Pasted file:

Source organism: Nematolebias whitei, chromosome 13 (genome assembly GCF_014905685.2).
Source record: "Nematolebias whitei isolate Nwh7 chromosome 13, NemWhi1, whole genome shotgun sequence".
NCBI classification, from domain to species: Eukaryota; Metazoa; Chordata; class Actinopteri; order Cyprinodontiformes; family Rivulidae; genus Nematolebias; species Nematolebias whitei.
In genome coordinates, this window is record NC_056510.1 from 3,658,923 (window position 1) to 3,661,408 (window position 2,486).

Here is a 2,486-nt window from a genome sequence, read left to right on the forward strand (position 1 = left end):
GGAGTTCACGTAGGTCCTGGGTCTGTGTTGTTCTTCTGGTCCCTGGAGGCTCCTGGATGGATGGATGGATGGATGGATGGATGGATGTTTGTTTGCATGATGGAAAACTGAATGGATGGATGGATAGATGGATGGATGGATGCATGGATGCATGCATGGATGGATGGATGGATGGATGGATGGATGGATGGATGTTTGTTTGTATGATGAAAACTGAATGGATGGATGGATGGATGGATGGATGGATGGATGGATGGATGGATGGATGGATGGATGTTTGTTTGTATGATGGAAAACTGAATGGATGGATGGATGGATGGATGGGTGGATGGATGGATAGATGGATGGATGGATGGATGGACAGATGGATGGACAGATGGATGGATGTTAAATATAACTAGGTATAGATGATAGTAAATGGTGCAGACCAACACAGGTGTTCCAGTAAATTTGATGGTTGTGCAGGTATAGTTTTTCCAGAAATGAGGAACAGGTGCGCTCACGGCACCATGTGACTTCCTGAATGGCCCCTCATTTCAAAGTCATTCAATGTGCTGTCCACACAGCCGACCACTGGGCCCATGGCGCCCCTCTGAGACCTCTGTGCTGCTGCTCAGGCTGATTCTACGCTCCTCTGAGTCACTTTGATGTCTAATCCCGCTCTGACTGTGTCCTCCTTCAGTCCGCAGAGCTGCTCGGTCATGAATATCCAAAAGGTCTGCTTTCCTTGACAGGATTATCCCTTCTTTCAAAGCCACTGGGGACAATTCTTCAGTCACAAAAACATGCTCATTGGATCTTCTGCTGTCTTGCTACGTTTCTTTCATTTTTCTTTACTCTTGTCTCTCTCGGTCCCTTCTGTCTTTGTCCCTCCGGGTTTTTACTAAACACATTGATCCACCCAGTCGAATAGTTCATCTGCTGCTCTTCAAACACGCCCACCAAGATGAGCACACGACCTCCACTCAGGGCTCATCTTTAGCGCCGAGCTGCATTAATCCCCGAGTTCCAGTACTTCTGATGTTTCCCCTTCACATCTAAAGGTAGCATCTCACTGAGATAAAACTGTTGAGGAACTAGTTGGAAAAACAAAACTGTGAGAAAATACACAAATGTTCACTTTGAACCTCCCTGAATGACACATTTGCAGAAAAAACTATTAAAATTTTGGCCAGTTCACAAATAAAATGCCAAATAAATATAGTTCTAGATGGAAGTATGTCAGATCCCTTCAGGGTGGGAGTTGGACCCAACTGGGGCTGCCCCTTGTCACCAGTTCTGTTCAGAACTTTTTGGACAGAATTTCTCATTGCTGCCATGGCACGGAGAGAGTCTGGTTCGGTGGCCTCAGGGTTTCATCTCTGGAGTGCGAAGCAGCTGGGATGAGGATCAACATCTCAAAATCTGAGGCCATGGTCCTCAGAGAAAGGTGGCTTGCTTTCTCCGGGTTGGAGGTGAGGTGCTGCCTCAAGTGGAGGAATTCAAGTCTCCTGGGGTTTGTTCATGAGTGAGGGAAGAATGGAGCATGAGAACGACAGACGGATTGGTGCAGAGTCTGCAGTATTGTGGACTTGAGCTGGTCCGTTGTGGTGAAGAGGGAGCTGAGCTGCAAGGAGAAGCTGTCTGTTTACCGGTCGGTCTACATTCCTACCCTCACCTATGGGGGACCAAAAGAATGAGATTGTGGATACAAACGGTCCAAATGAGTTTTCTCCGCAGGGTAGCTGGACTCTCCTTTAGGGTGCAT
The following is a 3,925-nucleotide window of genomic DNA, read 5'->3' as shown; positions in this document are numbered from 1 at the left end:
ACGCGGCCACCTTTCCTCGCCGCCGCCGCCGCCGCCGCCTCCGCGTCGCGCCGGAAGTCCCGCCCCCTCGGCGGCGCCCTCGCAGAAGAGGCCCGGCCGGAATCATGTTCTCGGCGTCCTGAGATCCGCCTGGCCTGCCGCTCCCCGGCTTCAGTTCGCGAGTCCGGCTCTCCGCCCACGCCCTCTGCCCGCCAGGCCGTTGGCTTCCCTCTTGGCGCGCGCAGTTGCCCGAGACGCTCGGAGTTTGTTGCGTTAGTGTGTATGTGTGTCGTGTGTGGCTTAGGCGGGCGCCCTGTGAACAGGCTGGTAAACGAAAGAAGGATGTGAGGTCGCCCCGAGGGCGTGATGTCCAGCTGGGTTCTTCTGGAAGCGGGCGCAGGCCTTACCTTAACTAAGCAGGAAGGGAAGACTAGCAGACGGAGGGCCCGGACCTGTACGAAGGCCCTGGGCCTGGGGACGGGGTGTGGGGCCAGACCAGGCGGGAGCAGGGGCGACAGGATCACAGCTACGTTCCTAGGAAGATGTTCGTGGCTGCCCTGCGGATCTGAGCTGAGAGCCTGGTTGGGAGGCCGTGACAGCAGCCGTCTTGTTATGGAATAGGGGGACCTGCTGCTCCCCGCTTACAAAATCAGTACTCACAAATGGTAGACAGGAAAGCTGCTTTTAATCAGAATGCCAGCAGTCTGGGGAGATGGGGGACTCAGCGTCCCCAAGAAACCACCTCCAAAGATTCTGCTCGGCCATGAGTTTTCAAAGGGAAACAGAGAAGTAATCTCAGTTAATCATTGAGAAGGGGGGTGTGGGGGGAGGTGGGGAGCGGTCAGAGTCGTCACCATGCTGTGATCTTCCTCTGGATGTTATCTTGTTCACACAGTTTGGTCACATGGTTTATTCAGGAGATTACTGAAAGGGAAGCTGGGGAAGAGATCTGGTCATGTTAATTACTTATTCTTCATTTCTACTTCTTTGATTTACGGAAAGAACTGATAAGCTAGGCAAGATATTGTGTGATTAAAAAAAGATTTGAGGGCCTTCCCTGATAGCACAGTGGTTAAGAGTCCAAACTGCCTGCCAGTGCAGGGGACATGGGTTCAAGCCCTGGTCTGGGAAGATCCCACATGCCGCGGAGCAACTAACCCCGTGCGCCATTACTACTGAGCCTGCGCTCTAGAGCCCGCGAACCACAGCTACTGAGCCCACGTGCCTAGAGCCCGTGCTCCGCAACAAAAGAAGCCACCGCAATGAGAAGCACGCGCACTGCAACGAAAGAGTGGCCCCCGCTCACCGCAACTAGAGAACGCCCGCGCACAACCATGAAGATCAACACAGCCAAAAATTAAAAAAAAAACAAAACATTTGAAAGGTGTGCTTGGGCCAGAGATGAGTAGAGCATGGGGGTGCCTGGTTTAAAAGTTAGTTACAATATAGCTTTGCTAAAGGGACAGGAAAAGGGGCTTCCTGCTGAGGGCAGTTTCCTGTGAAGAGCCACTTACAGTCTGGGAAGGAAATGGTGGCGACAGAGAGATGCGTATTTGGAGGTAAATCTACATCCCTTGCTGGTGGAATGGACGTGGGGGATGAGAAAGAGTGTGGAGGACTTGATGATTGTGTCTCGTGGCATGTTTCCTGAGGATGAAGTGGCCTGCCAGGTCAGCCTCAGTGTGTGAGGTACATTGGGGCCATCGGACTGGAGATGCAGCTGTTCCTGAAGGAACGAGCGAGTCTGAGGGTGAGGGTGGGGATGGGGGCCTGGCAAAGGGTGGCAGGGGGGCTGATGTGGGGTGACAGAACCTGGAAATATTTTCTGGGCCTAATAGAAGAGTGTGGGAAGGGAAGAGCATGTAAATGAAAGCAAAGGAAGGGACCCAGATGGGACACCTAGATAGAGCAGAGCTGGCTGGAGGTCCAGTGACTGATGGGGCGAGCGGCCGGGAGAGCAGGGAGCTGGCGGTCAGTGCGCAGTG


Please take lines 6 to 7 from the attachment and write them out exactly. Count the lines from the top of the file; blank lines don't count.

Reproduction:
GGAGTTCACGTAGGTCCTGGGTCTGTGTTGTTCTTCTGGTCCCTGGAGGCTCCTGGATGGATGGATGGATGGATGGATGGATGGATGTTTGTTTGCATGATGGAAAACTGAATGGATGGATGGATAGATGGATGGATGGATGCATGGATGCATGCATGGATGGATGGATGGATGGATGGATGGATGGATGGATGTTTGTTTGTATGATGAAAACTGAATGGATGGATGGATGGATGGATGGATGGATGGATGGATGGATGGATGGATGGATGGATGTTTGTTTGTATGATGGAAAACTGAATGGATGGATGGATGGATGGATGGGTGGATGGATGGATAGATGGATGGATGGATGGATGGACAGATGGATGGACAGATGGATGGATGTTAAATATAACTAGGTATAGATGATAGTAAATGGTGCAGACCAACACAGGTGTTCCAGTAAATTTGATGGTTGTGCAGGTATAGTTTTTCCAGAAATGAGGAACAGGTGCGCTCACGGCACCATGTGACTTCCTGAATGGCCCCTCATTTCAAAGTCATTCAATGTGCTGTCCACACAGCCGACCACTGGGCCCATGGCGCCCCTCTGAGACCTCTGTGCTGCTGCTCAGGCTGATTCTACGCTCCTCTGAGTCACTTTGATGTCTAATCCCGCTCTGACTGTGTCCTCCTTCAGTCCGCAGAGCTGCTCGGTCATGAATATCCAAAAGGTCTGCTTTCCTTGACAGGATTATCCCTTCTTTCAAAGCCACTGGGGACAATTCTTCAGTCACAAAAACATGCTCATTGGATCTTCTGCTGTCTTGCTACGTTTCTTTCATTTTTCTTTACTCTTGTCTCTCTCGGTCCCTTCTGTCTTTGTCCCTCCGGGTTTTTACTAAACACATTGATCCACCCAGTCGAATAGTTCATCTGCTGCTCTTCAAACACGCCCACCAAGATGAGCACACGACCTCCACTCAGGGCTCATCTTTAGCGCCGAGCTGCATTAATCCCCGAGTTCCAGTACTTCTGATGTTTCCCCTTCACATCTAAAGGTAGCATCTCACTGAGATAAAACTGTTGAGGAACTAGTTGGAAAAACAAAACTGTGAGAAAATACACAAATGTTCACTTTGAACCTCCCTGAATGACACATTTGCAGAAAAAACTATTAAAATTTTGGCCAGTTCACAAATAAAATGCCAAATAAATATAGTTCTAGATGGAAGTATGTCAGATCCCTTCAGGGTGGGAGTTGGACCCAACTGGGGCTGCCCCTTGTCACCAGTTCTGTTCAGAACTTTTTGGACAGAATTTCTCATTGCTGCCATGGCACGGAGAGAGTCTGGTTCGGTGGCCTCAGGGTTTCATCTCTGGAGTGCGAAGCAGCTGGGATGAGGATCAACATCTCAAAATCTGAGGCCATGGTCCTCAGAGAAAGGTGGCTTGCTTTCTCCGGGTTGGAGGTGAGGTGCTGCCTCAAGTGGAGGAATTCAAGTCTCCTGGGGTTTGTTCATGAGTGAGGGAAGAATGGAGCATGAGAACGACAGACGGATTGGTGCAGAGTCTGCAGTATTGTGGACTTGAGCTGGTCCGTTGTGGTGAAGAGGGAGCTGAGCTGCAAGGAGAAGCTGTCTGTTTACCGGTCGGTCTACATTCCTACCCTCACCTATGGGGGACCAAAAGAATGAGATTGTGGATACAAACGGTCCAAATGAGTTTTCTCCGCAGGGTAGCTGGACTCTCCTTTAGGGTGCAT
The following is a 3,925-nucleotide window of genomic DNA, read 5'->3' as shown; positions in this document are numbered from 1 at the left end: